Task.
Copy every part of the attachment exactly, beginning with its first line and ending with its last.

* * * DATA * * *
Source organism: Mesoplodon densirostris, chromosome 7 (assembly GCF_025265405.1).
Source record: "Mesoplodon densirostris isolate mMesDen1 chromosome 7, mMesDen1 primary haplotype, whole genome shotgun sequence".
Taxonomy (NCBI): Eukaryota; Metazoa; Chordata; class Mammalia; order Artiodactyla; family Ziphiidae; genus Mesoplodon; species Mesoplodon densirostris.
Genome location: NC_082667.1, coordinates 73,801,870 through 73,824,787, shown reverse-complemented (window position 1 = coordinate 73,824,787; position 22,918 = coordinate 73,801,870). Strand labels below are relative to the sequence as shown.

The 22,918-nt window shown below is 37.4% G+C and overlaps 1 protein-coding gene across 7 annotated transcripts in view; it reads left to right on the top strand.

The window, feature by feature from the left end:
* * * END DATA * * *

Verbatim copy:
Source organism: Mesoplodon densirostris, chromosome 7 (assembly GCF_025265405.1).
Source record: "Mesoplodon densirostris isolate mMesDen1 chromosome 7, mMesDen1 primary haplotype, whole genome shotgun sequence".
Taxonomy (NCBI): Eukaryota; Metazoa; Chordata; class Mammalia; order Artiodactyla; family Ziphiidae; genus Mesoplodon; species Mesoplodon densirostris.
Genome location: NC_082667.1, coordinates 73,801,870 through 73,824,787, shown reverse-complemented (window position 1 = coordinate 73,824,787; position 22,918 = coordinate 73,801,870). Strand labels below are relative to the sequence as shown.

The 22,918-nt window shown below is 37.4% G+C and overlaps 1 protein-coding gene across 7 annotated transcripts in view; it reads left to right on the top strand.

The window, feature by feature from the left end: